Wonderful, awful, fun, painful, and every other adjective. Snowdrop Ultra 55 hour 2018-19

Note: I wrote this blog while I was still recovering mentally and physically . Now six weeks later I can look back on this experience with even more amazement as my brain has cleared. I am just now finally recovered enough to run at close to my normal pace after weeks of extremely slow runs. This race , plus the two week hospital stay with my daughter took a major toll on my body.  But today the sun is shining and I’m feeling hopeful about the new year ! 

Day 1 at Snowdrop ultra 55 hour race started off and stayed cold with bouts of rain all day and night . Round and round we ran and walked at every pace, through the increasingly slippery mud along the 0.69 mile loop around the lake and across a small bridge. Half the trail is dirt and half is concrete. I was stopping to eat a little snack regularly and drinking frequently as I passed the aid station every loop, but I still managed to get behind on my sodium intake and had bouts of nausea. I reached 45 miles by the time the evening meal was served so I stopped to eat . Then I got back at it for another 19 or so miles until I started getting very sleepy . I took a few hours off to sleep in my tent that I shared with two other runners. Around 4:30 I debated with myself over whether I should just quit and forego the buckle because my legs hurt so much. I couldn’t quit knowing that others suffered through much more , so clumsily with great slowness I changed my clothes. Then I groggily stumbled out into the misting darkness with the other determined souls , hoping to find coffee waiting. After a couple hours I stopped and ate bacon , eggs and hash browns for breakfast. Volunteers kept us fed and provided encouragement and medical attention for blisters and tight muscles round the clock. The food is a highlight of the event! Restaurant sponsors provide catered meals and there’s also a tent with hot and cold snacks always available, as well as the aid station along the course with typical offerings like pretzels and pickle juice, candy, chips, and every runner fuel you could want .

Starting line
Aid station

Last lap!

The warming tent has heat and hot food and drinks .

I loved seeing the water birds every lap.

My award buckle is a beauty and heavy !

The super cool bag we received full of race essentials.

Day 2 it was also cold and rained off and on. I developed very painful tendinitis in the side of my leg known is IT band syndrome and I could no longer perform a running motion, so from about mile 64 I was reduced to walking. It got so painful that I could barely walk up and down the very slight inclines. So I had to stop to stretch every loop after awhile . As I was stretching one time, Doc Lovy came along walking his loop and offered his assistance. Doc is a Vietnam vet who serves the race every year as chief of the medical staff. He also puts in at least a 50k . He did some things to my leg and told me to go straight to the medical tent to get more help, which I did. When I left the tent I was amazed that I could move much better! For a few minutes I actually ran again but it started to tighten up so I decided to just walk fast. I finally got 100 miles , 145 loops or laps, at 37.5 hours . This was over 6 hours slower than last year due to the knee pain but I was just happy to get there. I stopped to celebrate a bit with friends and drank a small Michelob ultra and a coffee and ate some food . Then I went back out for a few laps until I got sleepy.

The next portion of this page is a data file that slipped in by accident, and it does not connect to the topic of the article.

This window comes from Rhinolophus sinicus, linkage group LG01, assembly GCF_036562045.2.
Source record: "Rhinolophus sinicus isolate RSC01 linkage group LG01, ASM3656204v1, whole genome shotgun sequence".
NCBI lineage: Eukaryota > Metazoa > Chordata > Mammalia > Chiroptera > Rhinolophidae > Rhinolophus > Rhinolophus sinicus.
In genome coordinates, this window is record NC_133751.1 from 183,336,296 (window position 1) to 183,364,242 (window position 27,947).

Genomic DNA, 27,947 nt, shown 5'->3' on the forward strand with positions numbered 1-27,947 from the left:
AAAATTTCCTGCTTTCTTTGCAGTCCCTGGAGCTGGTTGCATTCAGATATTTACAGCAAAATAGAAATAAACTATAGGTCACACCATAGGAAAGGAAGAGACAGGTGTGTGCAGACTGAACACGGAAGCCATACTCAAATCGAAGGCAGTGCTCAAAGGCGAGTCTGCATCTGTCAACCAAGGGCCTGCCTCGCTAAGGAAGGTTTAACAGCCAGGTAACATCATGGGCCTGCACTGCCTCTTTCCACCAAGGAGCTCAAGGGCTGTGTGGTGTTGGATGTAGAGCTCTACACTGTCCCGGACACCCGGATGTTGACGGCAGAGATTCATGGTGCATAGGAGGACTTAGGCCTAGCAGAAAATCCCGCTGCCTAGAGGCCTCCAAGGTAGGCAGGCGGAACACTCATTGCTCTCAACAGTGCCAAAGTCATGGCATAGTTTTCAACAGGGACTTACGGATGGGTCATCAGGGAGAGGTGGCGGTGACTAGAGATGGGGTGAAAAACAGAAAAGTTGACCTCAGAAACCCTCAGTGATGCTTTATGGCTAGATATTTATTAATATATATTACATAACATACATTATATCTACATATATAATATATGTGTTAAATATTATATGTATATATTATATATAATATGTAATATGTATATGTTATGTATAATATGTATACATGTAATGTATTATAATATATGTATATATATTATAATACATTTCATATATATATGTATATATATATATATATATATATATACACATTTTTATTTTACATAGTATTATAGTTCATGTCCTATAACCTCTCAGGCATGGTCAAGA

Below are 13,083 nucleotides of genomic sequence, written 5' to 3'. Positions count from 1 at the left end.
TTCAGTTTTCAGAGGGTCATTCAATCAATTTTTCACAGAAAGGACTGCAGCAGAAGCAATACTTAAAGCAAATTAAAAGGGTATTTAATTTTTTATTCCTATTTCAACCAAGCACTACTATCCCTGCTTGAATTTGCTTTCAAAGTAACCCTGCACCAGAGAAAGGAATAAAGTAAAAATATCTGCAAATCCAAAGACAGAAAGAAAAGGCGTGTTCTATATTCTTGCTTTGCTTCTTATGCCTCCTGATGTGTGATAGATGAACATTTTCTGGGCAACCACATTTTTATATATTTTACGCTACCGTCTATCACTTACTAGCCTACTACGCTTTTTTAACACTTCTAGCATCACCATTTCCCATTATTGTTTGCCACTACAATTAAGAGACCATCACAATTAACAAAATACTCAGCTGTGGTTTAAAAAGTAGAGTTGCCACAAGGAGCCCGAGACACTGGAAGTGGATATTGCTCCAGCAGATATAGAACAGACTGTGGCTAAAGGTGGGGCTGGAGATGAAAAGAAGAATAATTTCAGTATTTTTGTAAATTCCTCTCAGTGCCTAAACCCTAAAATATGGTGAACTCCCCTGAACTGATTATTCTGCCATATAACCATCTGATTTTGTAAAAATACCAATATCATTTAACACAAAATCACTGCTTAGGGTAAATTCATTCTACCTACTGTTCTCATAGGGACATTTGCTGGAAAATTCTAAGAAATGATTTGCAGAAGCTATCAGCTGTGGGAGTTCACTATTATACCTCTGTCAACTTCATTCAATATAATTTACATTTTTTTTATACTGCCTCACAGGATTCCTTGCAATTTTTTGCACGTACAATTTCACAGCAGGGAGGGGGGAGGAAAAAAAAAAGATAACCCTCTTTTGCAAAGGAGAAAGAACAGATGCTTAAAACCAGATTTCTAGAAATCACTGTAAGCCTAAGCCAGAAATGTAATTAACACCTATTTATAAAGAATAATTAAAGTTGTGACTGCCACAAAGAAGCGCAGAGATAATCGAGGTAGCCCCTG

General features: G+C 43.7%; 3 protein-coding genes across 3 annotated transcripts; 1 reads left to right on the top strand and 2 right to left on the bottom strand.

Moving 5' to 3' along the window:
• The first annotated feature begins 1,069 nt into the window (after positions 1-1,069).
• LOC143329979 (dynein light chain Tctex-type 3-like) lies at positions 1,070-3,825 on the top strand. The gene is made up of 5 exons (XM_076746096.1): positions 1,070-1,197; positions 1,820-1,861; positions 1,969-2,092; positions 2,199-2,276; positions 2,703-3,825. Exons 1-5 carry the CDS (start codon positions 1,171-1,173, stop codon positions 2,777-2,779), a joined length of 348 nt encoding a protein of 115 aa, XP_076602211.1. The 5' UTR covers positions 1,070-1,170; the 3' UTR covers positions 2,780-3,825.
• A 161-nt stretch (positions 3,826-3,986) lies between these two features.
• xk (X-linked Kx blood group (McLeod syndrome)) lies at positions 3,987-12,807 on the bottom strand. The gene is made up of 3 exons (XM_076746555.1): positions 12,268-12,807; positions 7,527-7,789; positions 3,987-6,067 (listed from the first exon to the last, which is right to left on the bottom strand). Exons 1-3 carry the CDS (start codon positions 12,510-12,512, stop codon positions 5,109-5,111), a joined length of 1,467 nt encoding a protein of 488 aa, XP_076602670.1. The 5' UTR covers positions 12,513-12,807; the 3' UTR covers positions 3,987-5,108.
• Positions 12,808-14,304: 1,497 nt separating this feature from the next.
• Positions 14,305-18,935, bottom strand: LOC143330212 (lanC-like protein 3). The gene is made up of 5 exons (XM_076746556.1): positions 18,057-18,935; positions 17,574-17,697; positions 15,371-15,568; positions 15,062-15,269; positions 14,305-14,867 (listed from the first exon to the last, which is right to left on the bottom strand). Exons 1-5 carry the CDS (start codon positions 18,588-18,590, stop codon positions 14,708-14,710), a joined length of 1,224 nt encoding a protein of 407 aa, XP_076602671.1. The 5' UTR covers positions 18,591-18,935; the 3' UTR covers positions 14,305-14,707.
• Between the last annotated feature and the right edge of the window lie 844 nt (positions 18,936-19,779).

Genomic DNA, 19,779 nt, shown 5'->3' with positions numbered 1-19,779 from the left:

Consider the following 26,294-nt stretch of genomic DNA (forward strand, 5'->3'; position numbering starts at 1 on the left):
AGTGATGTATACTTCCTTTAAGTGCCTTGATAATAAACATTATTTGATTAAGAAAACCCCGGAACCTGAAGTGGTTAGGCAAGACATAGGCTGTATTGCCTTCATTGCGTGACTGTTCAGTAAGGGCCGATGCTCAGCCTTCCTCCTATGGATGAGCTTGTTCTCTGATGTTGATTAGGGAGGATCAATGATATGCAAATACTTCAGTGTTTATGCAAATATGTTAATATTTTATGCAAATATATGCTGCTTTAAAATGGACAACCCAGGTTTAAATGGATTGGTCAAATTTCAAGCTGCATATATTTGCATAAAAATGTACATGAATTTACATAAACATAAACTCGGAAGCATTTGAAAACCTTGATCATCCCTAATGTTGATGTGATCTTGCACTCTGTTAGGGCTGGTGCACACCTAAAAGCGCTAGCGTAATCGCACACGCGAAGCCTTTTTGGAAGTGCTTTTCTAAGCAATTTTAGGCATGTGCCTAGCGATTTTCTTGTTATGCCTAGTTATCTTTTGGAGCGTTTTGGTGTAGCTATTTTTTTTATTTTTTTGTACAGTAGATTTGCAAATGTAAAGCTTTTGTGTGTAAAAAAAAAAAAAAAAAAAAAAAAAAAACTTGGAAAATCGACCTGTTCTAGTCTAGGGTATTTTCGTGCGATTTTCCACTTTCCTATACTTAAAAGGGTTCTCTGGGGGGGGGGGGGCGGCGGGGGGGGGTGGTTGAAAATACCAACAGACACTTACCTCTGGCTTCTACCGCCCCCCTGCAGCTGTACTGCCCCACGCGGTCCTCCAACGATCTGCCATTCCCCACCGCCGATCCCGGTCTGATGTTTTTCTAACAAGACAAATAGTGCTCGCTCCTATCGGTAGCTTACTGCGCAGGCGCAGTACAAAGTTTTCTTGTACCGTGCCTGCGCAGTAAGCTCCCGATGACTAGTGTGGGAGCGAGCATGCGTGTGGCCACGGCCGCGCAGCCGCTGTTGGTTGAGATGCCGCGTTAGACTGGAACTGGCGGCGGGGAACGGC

Vietnam vet Doc Lovy

Team RWB dancing and cheering

The race director Patty Godfrey and founder Kevin Kline

That night was New Year’s Eve. I was freezing cold and had to make a decision to quit the race or continue . I decided to stay but I went to sleep in my tent . First I changed into warm dry clothes , as I had done several times already, because of the rain. Then I got in my sleeping bag wearing my clothes , beanie, and gloves with two Hot Hands hand warmer gel packs and tried to warm up . Laying there shivering suddenly I heard what sounded like a war starting up and it got louder and louder. Fireworks were going off all around the town for the next couple of hours . I’ve never heard anything like it! Between that and the generator next to my tent, it was very noisy . But eventually I stopped shivering and tuned out the noise and slept off and on until almost sunrise . I really wish I’d gotten up sooner but it’s not a huge deal . I would’ve maybe been able to add another 10 miles if I had started at 4:30am.